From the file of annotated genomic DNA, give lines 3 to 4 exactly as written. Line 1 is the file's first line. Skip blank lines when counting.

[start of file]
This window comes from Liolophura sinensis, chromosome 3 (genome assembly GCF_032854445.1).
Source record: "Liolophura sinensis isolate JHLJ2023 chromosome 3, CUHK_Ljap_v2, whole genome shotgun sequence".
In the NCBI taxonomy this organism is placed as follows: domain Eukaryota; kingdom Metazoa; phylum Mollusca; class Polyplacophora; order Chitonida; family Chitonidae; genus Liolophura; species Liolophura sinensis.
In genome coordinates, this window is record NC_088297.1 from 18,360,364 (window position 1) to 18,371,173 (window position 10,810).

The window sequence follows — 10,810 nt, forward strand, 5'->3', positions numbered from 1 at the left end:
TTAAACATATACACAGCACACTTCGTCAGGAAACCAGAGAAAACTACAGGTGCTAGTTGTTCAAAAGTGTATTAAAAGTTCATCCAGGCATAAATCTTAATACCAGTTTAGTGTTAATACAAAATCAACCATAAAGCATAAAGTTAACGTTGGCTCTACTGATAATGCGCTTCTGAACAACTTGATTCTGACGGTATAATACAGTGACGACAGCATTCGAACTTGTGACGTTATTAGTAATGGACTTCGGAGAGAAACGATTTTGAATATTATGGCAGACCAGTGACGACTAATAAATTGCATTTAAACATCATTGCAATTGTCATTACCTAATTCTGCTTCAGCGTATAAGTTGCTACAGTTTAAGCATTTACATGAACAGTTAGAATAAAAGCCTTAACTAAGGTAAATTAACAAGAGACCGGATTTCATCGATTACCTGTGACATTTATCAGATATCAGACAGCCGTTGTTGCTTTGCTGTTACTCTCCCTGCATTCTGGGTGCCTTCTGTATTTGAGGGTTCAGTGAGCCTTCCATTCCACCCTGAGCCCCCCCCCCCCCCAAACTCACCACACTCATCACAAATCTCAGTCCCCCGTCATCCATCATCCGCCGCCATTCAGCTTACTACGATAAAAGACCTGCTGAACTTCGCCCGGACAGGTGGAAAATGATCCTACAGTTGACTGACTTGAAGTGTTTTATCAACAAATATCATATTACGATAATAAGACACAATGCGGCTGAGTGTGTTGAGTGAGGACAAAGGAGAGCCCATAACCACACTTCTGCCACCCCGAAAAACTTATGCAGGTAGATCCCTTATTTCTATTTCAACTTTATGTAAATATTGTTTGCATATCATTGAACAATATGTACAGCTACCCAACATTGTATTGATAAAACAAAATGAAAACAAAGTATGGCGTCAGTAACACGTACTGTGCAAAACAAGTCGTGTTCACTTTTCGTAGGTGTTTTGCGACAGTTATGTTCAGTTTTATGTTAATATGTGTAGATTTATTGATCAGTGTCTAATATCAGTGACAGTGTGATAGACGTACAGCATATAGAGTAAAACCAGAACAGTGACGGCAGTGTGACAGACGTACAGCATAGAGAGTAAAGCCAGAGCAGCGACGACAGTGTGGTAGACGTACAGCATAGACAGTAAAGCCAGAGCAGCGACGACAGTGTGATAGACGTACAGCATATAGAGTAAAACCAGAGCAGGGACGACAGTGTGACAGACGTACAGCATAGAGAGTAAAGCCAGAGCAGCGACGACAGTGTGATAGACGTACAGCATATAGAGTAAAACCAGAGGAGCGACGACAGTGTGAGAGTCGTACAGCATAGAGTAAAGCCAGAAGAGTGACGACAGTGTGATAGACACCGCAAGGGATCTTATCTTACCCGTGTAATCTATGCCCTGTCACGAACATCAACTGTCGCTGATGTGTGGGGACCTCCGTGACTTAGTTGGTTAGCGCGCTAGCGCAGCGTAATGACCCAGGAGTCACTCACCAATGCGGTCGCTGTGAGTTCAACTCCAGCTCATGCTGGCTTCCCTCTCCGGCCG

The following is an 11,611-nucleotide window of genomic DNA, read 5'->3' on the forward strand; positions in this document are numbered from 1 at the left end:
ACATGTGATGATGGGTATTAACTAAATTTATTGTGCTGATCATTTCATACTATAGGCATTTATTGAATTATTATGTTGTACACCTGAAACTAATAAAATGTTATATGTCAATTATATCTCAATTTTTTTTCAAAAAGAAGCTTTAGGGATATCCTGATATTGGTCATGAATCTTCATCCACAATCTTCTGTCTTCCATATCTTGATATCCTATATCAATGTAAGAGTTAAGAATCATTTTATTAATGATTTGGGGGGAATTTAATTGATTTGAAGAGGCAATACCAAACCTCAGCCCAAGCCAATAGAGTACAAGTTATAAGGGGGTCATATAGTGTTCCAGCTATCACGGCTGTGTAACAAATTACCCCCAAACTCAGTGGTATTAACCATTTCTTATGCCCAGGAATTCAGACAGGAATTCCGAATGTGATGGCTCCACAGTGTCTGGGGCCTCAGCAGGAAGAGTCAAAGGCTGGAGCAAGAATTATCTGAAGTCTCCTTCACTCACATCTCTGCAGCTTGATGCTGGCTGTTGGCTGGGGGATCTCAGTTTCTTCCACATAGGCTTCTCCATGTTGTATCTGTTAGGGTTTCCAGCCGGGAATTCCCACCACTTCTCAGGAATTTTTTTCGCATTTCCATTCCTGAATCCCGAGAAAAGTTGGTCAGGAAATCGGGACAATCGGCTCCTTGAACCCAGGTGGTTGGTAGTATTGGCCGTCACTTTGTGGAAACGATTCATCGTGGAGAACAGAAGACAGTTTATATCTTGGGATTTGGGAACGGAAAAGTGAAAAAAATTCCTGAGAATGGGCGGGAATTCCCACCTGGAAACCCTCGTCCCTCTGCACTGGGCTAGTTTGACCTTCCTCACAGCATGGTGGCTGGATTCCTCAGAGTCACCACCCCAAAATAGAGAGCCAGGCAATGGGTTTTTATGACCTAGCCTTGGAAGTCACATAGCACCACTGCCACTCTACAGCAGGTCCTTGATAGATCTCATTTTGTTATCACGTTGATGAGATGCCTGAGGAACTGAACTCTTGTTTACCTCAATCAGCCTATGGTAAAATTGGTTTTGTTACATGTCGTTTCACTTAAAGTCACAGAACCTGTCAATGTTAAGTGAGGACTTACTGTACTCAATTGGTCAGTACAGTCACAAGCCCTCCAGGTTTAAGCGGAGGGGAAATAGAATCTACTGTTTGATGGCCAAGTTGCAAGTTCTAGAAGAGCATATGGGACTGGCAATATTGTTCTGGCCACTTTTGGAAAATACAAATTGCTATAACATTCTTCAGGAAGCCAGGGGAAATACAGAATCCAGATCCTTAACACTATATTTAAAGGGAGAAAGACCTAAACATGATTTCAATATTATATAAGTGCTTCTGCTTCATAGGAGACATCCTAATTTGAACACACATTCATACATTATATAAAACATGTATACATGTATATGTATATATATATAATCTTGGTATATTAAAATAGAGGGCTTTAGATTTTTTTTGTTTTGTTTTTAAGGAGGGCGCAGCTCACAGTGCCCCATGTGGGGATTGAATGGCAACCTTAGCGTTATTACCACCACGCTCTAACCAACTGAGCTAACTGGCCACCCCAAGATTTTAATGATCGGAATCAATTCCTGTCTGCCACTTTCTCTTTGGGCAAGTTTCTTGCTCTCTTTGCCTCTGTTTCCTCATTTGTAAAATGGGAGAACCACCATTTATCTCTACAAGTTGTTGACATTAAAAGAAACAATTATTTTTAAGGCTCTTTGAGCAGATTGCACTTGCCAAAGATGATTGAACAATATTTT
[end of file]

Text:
In the NCBI taxonomy this organism is placed as follows: domain Eukaryota; kingdom Metazoa; phylum Mollusca; class Polyplacophora; order Chitonida; family Chitonidae; genus Liolophura; species Liolophura sinensis.
In genome coordinates, this window is record NC_088297.1 from 18,360,364 (window position 1) to 18,371,173 (window position 10,810).